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Knockout of the HMG domain of the porcine SRY gene causes sex reversal in gene-edited pigs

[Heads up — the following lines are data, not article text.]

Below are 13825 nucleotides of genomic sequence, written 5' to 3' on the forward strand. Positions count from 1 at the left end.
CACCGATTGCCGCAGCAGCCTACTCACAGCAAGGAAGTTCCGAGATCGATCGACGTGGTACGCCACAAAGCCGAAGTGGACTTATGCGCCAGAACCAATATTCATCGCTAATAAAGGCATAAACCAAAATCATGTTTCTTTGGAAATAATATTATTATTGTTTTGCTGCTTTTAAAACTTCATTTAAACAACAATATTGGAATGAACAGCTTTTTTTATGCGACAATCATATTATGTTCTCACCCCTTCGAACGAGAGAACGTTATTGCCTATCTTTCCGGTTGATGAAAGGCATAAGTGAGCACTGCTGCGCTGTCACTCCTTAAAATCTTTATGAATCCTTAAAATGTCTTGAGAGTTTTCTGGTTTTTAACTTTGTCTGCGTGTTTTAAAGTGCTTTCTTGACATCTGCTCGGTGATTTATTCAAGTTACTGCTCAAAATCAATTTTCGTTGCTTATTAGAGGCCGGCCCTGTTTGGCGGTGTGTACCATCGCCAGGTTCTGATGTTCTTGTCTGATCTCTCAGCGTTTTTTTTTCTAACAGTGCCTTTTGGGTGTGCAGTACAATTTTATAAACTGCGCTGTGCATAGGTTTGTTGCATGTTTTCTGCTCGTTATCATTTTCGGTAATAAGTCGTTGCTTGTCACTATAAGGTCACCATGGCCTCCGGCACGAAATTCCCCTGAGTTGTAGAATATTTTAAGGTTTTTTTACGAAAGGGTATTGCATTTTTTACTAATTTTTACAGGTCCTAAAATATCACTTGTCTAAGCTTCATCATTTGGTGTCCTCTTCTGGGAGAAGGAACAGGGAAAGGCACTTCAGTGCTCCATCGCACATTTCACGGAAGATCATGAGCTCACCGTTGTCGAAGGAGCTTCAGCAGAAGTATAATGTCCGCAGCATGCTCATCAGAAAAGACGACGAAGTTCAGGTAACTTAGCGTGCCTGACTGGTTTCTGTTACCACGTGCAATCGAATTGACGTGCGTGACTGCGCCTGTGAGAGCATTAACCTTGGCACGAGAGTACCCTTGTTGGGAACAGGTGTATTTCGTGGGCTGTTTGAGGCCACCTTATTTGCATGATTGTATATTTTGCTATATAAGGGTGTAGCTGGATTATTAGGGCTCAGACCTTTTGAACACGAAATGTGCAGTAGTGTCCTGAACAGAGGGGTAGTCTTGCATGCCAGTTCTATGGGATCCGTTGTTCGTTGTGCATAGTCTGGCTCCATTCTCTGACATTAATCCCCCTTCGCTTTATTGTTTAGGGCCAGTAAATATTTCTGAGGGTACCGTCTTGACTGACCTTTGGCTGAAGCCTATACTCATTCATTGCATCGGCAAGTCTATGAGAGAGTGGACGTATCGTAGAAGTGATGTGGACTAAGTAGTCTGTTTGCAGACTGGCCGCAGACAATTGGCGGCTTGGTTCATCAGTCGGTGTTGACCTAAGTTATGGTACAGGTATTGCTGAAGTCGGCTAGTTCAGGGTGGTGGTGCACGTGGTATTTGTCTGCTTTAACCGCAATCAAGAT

The sex-determining region on the Y chromosome (SRY) is thought to be the central genetic element of male sex development in mammals. Pathogenic modifications within the SRY gene are associated with a male-to-female sex reversal syndrome in humans and other mammalian species, including rabbits and mice. However, the underlying mechanisms are largely unknown. To understand the biological function of the SRY gene, a site-directed mutational analysis is required to investigate associated phenotypic changes at the molecular, cellular, and morphological level. Here, we successfully generated a knockout of the porcine SRY gene by microinjection of two CRISPR-Cas ribonucleoproteins, targeting the centrally located “high mobility group” (HMG), followed by a frameshift mutation of the downstream SRY sequence. This resulted in the development of genetically male (XY) pigs with complete external and internal female genitalia, which, however, were significantly smaller than in 9-mo-old age-matched control females. Quantitative digital PCR analysis revealed a duplication of the SRY locus in Landrace pigs similar to the known palindromic duplication in Duroc breeds. Our study demonstrates the central role of the HMG domain in the SRY gene in male porcine sex determination. This proof-of-principle study could assist in solving the problem of sex preference in agriculture to improve animal welfare. Moreover, it establishes a large animal model that is more comparable to humans with regard to genetics, physiology, and anatomy, which is pivotal for longitudinal studies to unravel mammalian sex determination and relevant for the development of new interventions for human sex development disorders.

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